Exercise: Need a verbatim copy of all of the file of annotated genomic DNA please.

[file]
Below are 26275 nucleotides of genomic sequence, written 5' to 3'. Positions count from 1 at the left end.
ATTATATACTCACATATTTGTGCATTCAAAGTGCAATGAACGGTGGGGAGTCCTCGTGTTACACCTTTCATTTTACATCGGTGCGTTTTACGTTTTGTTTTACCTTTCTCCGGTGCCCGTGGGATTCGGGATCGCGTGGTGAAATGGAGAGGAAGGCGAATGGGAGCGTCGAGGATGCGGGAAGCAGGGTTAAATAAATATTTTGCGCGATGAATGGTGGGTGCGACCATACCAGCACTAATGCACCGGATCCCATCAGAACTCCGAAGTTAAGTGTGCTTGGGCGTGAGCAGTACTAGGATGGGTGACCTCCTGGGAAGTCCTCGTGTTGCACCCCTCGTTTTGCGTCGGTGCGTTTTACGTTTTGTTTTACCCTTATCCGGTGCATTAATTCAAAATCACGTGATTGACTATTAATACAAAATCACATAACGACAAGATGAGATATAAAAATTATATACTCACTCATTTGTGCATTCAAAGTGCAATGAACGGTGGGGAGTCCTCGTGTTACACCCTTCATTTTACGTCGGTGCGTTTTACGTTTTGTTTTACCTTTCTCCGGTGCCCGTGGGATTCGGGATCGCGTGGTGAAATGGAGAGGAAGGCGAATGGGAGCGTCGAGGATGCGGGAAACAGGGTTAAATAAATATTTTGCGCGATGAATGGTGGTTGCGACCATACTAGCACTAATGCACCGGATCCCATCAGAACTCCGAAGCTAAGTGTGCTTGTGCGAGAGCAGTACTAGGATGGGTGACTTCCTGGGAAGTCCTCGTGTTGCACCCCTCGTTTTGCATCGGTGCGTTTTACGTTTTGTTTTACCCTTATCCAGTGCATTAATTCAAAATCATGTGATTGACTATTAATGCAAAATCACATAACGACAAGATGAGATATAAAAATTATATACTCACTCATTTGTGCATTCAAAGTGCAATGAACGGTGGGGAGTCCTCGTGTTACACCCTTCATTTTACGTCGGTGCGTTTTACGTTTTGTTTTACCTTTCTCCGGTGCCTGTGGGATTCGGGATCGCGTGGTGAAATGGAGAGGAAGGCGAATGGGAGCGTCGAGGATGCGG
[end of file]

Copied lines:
Below are 26275 nucleotides of genomic sequence, written 5' to 3'. Positions count from 1 at the left end.
ATTATATACTCACATATTTGTGCATTCAAAGTGCAATGAACGGTGGGGAGTCCTCGTGTTACACCTTTCATTTTACATCGGTGCGTTTTACGTTTTGTTTTACCTTTCTCCGGTGCCCGTGGGATTCGGGATCGCGTGGTGAAATGGAGAGGAAGGCGAATGGGAGCGTCGAGGATGCGGGAAGCAGGGTTAAATAAATATTTTGCGCGATGAATGGTGGGTGCGACCATACCAGCACTAATGCACCGGATCCCATCAGAACTCCGAAGTTAAGTGTGCTTGGGCGTGAGCAGTACTAGGATGGGTGACCTCCTGGGAAGTCCTCGTGTTGCACCCCTCGTTTTGCGTCGGTGCGTTTTACGTTTTGTTTTACCCTTATCCGGTGCATTAATTCAAAATCACGTGATTGACTATTAATACAAAATCACATAACGACAAGATGAGATATAAAAATTATATACTCACTCATTTGTGCATTCAAAGTGCAATGAACGGTGGGGAGTCCTCGTGTTACACCCTTCATTTTACGTCGGTGCGTTTTACGTTTTGTTTTACCTTTCTCCGGTGCCCGTGGGATTCGGGATCGCGTGGTGAAATGGAGAGGAAGGCGAATGGGAGCGTCGAGGATGCGGGAAACAGGGTTAAATAAATATTTTGCGCGATGAATGGTGGTTGCGACCATACTAGCACTAATGCACCGGATCCCATCAGAACTCCGAAGCTAAGTGTGCTTGTGCGAGAGCAGTACTAGGATGGGTGACTTCCTGGGAAGTCCTCGTGTTGCACCCCTCGTTTTGCATCGGTGCGTTTTACGTTTTGTTTTACCCTTATCCAGTGCATTAATTCAAAATCATGTGATTGACTATTAATGCAAAATCACATAACGACAAGATGAGATATAAAAATTATATACTCACTCATTTGTGCATTCAAAGTGCAATGAACGGTGGGGAGTCCTCGTGTTACACCCTTCATTTTACGTCGGTGCGTTTTACGTTTTGTTTTACCTTTCTCCGGTGCCTGTGGGATTCGGGATCGCGTGGTGAAATGGAGAGGAAGGCGAATGGGAGCGTCGAGGATGCGG